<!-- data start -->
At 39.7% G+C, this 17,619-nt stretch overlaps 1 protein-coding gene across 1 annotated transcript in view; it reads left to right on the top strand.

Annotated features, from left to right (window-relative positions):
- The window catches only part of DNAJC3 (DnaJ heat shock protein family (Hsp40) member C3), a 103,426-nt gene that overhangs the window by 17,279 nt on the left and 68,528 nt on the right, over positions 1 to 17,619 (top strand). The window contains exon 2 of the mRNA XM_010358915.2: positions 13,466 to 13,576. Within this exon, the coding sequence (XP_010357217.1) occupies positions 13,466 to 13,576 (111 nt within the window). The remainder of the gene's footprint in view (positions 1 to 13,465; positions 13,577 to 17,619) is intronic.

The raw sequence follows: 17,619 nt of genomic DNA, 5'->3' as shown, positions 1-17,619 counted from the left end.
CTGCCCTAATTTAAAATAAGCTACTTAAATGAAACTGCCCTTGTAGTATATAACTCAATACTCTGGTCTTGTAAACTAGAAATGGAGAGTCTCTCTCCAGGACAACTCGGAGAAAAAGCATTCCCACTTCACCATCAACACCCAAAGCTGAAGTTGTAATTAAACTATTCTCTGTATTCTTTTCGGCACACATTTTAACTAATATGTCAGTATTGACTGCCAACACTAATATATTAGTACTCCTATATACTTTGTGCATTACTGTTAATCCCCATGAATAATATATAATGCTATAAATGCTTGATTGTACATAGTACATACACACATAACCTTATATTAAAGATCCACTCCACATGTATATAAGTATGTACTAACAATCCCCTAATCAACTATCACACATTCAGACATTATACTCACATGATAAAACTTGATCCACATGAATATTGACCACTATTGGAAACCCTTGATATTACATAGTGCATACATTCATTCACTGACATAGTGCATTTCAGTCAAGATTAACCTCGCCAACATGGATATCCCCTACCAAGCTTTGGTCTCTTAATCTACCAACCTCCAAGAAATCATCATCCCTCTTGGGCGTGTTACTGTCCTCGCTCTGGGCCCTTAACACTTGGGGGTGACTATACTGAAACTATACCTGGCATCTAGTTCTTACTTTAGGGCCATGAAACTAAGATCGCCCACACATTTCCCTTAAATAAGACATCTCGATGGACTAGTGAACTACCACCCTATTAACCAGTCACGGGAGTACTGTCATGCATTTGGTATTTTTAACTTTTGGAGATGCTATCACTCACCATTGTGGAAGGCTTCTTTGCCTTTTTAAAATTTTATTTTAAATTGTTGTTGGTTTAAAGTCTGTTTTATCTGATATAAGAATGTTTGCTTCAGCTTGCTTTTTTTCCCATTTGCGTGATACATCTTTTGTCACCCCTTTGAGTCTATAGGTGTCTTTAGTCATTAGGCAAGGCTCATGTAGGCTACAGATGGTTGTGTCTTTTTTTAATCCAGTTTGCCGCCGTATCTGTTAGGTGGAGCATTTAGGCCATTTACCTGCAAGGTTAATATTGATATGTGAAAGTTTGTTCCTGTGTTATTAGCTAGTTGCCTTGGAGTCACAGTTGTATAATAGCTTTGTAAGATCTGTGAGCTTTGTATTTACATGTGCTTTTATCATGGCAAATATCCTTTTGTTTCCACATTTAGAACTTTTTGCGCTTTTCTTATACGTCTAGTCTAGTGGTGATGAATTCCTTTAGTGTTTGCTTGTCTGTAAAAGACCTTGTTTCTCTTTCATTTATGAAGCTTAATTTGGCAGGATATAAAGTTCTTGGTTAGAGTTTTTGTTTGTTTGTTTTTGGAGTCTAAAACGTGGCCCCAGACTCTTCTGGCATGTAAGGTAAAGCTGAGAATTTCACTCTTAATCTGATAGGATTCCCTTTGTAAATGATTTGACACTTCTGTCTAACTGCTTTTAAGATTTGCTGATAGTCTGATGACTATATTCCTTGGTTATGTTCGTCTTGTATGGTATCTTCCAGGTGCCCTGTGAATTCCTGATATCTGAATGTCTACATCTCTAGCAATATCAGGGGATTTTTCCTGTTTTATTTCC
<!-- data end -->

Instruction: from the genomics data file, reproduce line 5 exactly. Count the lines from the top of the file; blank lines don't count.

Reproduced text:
CTGCCCTAATTTAAAATAAGCTACTTAAATGAAACTGCCCTTGTAGTATATAACTCAATACTCTGGTCTTGTAAACTAGAAATGGAGAGTCTCTCTCCAGGACAACTCGGAGAAAAAGCATTCCCACTTCACCATCAACACCCAAAGCTGAAGTTGTAATTAAACTATTCTCTGTATTCTTTTCGGCACACATTTTAACTAATATGTCAGTATTGACTGCCAACACTAATATATTAGTACTCCTATATACTTTGTGCATTACTGTTAATCCCCATGAATAATATATAATGCTATAAATGCTTGATTGTACATAGTACATACACACATAACCTTATATTAAAGATCCACTCCACATGTATATAAGTATGTACTAACAATCCCCTAATCAACTATCACACATTCAGACATTATACTCACATGATAAAACTTGATCCACATGAATATTGACCACTATTGGAAACCCTTGATATTACATAGTGCATACATTCATTCACTGACATAGTGCATTTCAGTCAAGATTAACCTCGCCAACATGGATATCCCCTACCAAGCTTTGGTCTCTTAATCTACCAACCTCCAAGAAATCATCATCCCTCTTGGGCGTGTTACTGTCCTCGCTCTGGGCCCTTAACACTTGGGGGTGACTATACTGAAACTATACCTGGCATCTAGTTCTTACTTTAGGGCCATGAAACTAAGATCGCCCACACATTTCCCTTAAATAAGACATCTCGATGGACTAGTGAACTACCACCCTATTAACCAGTCACGGGAGTACTGTCATGCATTTGGTATTTTTAACTTTTGGAGATGCTATCACTCACCATTGTGGAAGGCTTCTTTGCCTTTTTAAAATTTTATTTTAAATTGTTGTTGGTTTAAAGTCTGTTTTATCTGATATAAGAATGTTTGCTTCAGCTTGCTTTTTTTCCCATTTGCGTGATACATCTTTTGTCACCCCTTTGAGTCTATAGGTGTCTTTAGTCATTAGGCAAGGCTCATGTAGGCTACAGATGGTTGTGTCTTTTTTTAATCCAGTTTGCCGCCGTATCTGTTAGGTGGAGCATTTAGGCCATTTACCTGCAAGGTTAATATTGATATGTGAAAGTTTGTTCCTGTGTTATTAGCTAGTTGCCTTGGAGTCACAGTTGTATAATAGCTTTGTAAGATCTGTGAGCTTTGTATTTACATGTGCTTTTATCATGGCAAATATCCTTTTGTTTCCACATTTAGAACTTTTTGCGCTTTTCTTATACGTCTAGTCTAGTGGTGATGAATTCCTTTAGTGTTTGCTTGTCTGTAAAAGACCTTGTTTCTCTTTCATTTATGAAGCTTAATTTGGCAGGATATAAAGTTCTTGGTTAGAGTTTTTGTTTGTTTGTTTTTGGAGTCTAAAACGTGGCCCCAGACTCTTCTGGCATGTAAGGTAAAGCTGAGAATTTCACTCTTAATCTGATAGGATTCCCTTTGTAAATGATTTGACACTTCTGTCTAACTGCTTTTAAGATTTGCTGATAGTCTGATGACTATATTCCTTGGTTATGTTCGTCTTGTATGGTATCTTCCAGGTGCCCTGTGAATTCCTGATATCTGAATGTCTACATCTCTAGCAATATCAGGGGATTTTTCCTGTTTTATTTCC